BOSTON The Boston Teachers Union has approved a plan to add 40 minutes to the school day for all elementary and middle schools that don’t already have extended day programs.
That’s about two-thirds of the schools serving Boston Public School students in grades K-8 — or nearly 60 schools.
The union’s leadership had already agreed to the deal with the Boston School Department and Boston School Committee. The school committee must still approve the plan.
Richard Stutman, the president of the teacher’s union, says about 800 union members attended Wednesday night’s meeting and “voted roughly 4-to-1 in favor of this.”
“Now it’s no longer a tentative agreement. It’s a permanent agreement,” he said. “We’re very happy about that.”
Stutman says those opposed raised logistical — and not philosophical — issues about having a longer school day.
“The logistical issue of trying to get some younger students home at 4 o’clock was the primary concern, and it came up repeatedly,” he said.
The plan will be implemented in phases over three years, beginning with the first 20 schools this fall. Stutman says there will be a “school-by-school decision” made on how to implement the 40-minute block of time, depending on what the school community thinks it needs.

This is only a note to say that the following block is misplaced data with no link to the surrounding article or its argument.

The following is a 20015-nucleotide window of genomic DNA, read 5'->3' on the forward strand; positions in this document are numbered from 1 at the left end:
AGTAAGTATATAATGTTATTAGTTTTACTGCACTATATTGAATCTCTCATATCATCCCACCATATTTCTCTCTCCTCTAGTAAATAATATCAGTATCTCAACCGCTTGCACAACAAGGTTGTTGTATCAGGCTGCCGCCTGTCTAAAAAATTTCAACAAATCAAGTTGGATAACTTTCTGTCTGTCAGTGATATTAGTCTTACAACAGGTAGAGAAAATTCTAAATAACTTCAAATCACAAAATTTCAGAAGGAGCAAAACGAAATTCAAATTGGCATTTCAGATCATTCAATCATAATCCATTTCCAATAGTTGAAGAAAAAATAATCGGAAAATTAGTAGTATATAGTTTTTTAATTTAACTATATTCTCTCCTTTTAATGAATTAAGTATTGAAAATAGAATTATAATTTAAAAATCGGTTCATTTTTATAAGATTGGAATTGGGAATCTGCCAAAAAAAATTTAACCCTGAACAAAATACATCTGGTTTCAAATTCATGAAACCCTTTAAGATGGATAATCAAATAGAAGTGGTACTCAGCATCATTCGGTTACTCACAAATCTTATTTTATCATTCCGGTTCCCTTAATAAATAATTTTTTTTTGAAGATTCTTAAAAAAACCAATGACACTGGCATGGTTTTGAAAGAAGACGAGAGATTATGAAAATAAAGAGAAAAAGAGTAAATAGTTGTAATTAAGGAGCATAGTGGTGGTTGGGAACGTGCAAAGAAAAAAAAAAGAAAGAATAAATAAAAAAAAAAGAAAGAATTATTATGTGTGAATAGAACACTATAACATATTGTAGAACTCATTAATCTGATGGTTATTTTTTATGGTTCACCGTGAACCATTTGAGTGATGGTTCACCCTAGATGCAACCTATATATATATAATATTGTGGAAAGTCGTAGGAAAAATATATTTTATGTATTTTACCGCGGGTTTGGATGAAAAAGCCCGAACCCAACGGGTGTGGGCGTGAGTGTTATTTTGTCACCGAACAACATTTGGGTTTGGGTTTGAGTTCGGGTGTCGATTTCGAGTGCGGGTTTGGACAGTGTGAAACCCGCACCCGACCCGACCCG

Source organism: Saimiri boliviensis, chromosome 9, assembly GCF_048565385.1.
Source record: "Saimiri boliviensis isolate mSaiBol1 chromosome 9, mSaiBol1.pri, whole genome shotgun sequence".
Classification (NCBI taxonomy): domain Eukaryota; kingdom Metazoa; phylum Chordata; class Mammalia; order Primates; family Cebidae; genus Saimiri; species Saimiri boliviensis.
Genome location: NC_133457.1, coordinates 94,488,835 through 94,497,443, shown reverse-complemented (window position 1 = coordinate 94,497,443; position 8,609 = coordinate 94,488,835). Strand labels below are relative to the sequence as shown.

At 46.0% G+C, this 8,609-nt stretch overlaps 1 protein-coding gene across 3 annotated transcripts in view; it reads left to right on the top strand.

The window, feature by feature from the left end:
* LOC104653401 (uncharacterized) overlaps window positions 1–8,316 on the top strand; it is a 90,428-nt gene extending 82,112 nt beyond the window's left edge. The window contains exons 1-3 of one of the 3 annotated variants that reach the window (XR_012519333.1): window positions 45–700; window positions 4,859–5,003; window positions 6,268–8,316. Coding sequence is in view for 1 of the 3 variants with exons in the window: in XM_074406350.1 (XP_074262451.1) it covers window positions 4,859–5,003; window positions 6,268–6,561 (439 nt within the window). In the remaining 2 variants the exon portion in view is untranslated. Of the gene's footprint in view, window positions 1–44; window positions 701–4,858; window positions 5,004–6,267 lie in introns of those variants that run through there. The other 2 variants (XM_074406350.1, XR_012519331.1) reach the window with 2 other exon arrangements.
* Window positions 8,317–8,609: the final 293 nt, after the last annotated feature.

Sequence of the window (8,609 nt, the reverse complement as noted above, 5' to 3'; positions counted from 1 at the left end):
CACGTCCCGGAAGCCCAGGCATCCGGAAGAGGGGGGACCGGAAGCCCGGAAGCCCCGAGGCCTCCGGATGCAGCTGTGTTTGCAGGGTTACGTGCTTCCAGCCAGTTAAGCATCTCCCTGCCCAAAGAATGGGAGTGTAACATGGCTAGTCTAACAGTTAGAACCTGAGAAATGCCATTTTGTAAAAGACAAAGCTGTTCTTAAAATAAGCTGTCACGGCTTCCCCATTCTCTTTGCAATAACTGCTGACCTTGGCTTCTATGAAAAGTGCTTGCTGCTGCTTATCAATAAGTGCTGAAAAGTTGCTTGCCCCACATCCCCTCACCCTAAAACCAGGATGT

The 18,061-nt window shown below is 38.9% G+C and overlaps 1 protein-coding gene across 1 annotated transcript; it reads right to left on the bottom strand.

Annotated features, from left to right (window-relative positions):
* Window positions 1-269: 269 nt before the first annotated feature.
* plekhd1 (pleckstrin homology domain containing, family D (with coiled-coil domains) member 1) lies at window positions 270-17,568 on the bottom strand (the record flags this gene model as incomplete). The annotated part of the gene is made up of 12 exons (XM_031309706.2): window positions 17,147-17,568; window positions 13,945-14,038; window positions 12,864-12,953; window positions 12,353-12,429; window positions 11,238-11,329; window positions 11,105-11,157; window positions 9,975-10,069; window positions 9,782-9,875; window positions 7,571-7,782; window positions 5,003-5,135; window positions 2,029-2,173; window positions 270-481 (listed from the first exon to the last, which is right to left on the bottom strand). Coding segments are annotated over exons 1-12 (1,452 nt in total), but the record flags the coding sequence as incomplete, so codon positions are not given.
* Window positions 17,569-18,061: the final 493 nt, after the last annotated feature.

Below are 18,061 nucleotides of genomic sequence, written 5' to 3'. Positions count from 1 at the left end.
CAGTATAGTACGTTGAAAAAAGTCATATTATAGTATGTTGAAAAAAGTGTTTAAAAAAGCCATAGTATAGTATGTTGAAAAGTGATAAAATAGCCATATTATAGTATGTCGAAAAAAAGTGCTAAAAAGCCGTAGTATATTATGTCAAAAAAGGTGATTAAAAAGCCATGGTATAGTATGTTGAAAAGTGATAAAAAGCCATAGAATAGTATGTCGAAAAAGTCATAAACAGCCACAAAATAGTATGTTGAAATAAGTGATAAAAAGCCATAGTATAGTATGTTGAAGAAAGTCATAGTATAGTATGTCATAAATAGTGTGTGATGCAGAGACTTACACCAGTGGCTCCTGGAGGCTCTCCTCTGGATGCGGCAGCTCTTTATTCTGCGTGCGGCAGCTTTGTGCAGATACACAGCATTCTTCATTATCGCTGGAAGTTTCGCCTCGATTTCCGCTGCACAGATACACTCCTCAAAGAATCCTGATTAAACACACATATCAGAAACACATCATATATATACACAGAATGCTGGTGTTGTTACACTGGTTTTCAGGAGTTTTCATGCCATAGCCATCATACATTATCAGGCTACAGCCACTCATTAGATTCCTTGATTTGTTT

Teachers will also be given extra planning time, according to Stutman, who said most of that time will be “devoted specifically to planning for the extended day.”
Chris-Ann Dawkins, a teacher at the Henry L. Higginson School in Roxbury, says she voted in favor of the plan.
“I voted ‘yes.’ I definitely think that it’s what’s best for the students,” she said. “I think with the plans to have more arts programs, music programs and then three additional days of actual instructional time, I think it will be really great for the students in order for them to make the gains that they need to be successful in their academic career.”
Kwame Sarfo-Mensah, a seventh and eighth grade math teacher at Joseph Lee School in Dorchester, said he considered the arguments raised by some opponents but decided to vote in favor of the plan.
“It was a very tough decision, and I’m hoping that this is the right decision and we’ll see some benefits with our children,” he said.
Teachers will compensated for the additional time. About a third of elementary and middle school students already have extended days. Teachers at those schools will not be getting the additional $4,464 pay included in this agreement.
The final school committee vote on the extended learning time will take place Jan. 28.